It was very interesting to read this interview, especially because non many people go to volunteer after a disaster happens and then tell the story of how it really is. I can imagine how much of a satisfaction it was to finish building that house in just 5 days. And working in the clinic alongside the doctor, seeing first hand the aftermath of the disaster, it can’t be easy at all but it definitely gives an emotional satisfaction knowing that you were able to do something to help.

  • Lisa
    Reply

    This was really a humbling read. I feel so privileged to be able to travel, and in comfort too. So, one day, I’d like to give back to a community, in any way, and contribute in some way. Well done for sacrificing your own time to help those most in need. And also, great tip on the mosquito repellent, I can imagine you really need it out there!

  • Dada
    Reply

    This is something I have always wanted to do, travel but also volunteer. Ashley is a hero! Even though she has never left thr US she still travel outside her comfort zone to help other in need! I know that she is only a volunteer in Ecuador sent by her school, but I hope she will continue on the same direction! The world need more people like her!

  • Rashmi and Chalukya
    Reply

    Such an inspiring story. It is always a nice feeling to learn about stories where bloggers combine travel with volunteering, a great way to give back to the society. Thanks for sharing this wonderful story and experience of volunteering in disaster-hit places.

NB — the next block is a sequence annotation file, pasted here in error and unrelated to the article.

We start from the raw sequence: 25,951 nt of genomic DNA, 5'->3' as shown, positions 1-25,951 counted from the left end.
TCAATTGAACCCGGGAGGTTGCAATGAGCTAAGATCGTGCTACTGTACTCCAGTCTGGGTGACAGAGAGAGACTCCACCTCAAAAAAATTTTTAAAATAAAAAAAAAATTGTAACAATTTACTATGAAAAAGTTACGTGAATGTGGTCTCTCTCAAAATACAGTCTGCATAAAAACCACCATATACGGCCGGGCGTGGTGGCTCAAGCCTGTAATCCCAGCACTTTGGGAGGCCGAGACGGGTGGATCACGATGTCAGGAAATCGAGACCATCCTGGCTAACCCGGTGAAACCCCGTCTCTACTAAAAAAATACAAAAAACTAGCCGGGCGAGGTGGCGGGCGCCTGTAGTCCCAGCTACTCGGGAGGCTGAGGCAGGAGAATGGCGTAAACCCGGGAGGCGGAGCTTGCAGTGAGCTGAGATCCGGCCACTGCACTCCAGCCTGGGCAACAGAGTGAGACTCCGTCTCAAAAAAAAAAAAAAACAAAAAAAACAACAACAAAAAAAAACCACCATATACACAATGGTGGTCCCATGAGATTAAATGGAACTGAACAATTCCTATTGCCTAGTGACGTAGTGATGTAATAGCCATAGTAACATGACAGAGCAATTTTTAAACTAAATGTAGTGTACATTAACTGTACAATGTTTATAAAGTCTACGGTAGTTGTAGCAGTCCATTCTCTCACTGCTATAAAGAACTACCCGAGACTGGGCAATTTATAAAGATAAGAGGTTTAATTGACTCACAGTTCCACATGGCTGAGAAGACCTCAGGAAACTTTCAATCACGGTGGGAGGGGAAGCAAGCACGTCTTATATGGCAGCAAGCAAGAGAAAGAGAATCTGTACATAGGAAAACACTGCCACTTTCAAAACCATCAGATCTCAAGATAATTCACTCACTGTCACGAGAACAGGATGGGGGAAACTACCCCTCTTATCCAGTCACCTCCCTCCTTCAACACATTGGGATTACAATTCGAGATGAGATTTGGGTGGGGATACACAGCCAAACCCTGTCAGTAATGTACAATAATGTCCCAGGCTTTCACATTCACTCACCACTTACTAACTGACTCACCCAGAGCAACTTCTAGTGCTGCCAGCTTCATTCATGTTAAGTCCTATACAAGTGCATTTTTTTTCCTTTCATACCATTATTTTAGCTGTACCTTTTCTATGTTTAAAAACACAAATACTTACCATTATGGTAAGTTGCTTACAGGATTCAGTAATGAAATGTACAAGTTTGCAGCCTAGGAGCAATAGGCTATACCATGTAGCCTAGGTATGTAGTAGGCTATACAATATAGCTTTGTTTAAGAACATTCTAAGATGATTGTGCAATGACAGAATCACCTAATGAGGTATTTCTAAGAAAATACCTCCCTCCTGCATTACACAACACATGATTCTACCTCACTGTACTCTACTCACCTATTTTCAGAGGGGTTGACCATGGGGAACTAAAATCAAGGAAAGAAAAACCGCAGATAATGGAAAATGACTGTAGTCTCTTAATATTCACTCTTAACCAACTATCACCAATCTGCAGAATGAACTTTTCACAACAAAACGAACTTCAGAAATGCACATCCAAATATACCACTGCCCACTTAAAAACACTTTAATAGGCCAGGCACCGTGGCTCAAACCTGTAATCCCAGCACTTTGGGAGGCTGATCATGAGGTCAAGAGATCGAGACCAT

• Rachelle
    Reply

    My friend volunteered on a medical mission to South America as well and came away with amazing stories and great personal growth. I’m so much in awe with people who carve out so much of their time to serve others. I can understand the pains of trying to volunteer with a group of college students. There are always going to be issues as everyone is still trying to “discover” who they are.

  • Abigail Sinsona
    Reply

    Thank you for sharing Ashley’s story on your blog! This was truly inspiring and makes me want to volunteer my time and effort too, for those who have been hit with a natural disaster. Ecuador is a beautiful country and one that I’ve always wanted to visit. We should be thankful for people like Ashley who do work to help the country recover.

  • Rosie
    Reply

    Would love to do something like this and help others in need – what an awesome experience and an awesome person to sacrifice their time helping others. I bet it was difficult seeing the wreckage on arrival but good to know you’re making a difference.